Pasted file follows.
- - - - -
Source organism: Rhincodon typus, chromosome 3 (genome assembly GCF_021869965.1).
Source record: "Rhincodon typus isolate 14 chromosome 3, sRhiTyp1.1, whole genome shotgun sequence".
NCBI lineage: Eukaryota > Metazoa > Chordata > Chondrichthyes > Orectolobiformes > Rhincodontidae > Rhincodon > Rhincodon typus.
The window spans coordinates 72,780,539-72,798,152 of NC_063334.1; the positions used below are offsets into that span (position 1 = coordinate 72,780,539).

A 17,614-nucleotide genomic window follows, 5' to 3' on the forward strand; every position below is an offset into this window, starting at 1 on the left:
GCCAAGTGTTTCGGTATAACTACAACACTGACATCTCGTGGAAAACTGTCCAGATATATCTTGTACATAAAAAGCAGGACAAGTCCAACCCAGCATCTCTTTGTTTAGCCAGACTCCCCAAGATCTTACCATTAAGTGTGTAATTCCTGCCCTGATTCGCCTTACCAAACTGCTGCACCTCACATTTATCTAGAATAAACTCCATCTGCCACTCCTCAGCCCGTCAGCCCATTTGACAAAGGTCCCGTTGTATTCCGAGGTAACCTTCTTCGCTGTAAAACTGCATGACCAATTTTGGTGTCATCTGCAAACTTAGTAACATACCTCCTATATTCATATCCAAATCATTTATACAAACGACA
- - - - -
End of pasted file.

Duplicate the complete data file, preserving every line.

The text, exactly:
Source organism: Rhincodon typus, chromosome 3 (genome assembly GCF_021869965.1).
Source record: "Rhincodon typus isolate 14 chromosome 3, sRhiTyp1.1, whole genome shotgun sequence".
NCBI lineage: Eukaryota > Metazoa > Chordata > Chondrichthyes > Orectolobiformes > Rhincodontidae > Rhincodon > Rhincodon typus.
The window spans coordinates 72,780,539-72,798,152 of NC_063334.1; the positions used below are offsets into that span (position 1 = coordinate 72,780,539).

A 17,614-nucleotide genomic window follows, 5' to 3' on the forward strand; every position below is an offset into this window, starting at 1 on the left:
GCCAAGTGTTTCGGTATAACTACAACACTGACATCTCGTGGAAAACTGTCCAGATATATCTTGTACATAAAAAGCAGGACAAGTCCAACCCAGCATCTCTTTGTTTAGCCAGACTCCCCAAGATCTTACCATTAAGTGTGTAATTCCTGCCCTGATTCGCCTTACCAAACTGCTGCACCTCACATTTATCTAGAATAAACTCCATCTGCCACTCCTCAGCCCGTCAGCCCATTTGACAAAGGTCCCGTTGTATTCCGAGGTAACCTTCTTCGCTGTAAAACTGCATGACCAATTTTGGTGTCATCTGCAAACTTAGTAACATACCTCCTATATTCATATCCAAATCATTTATACAAACGACA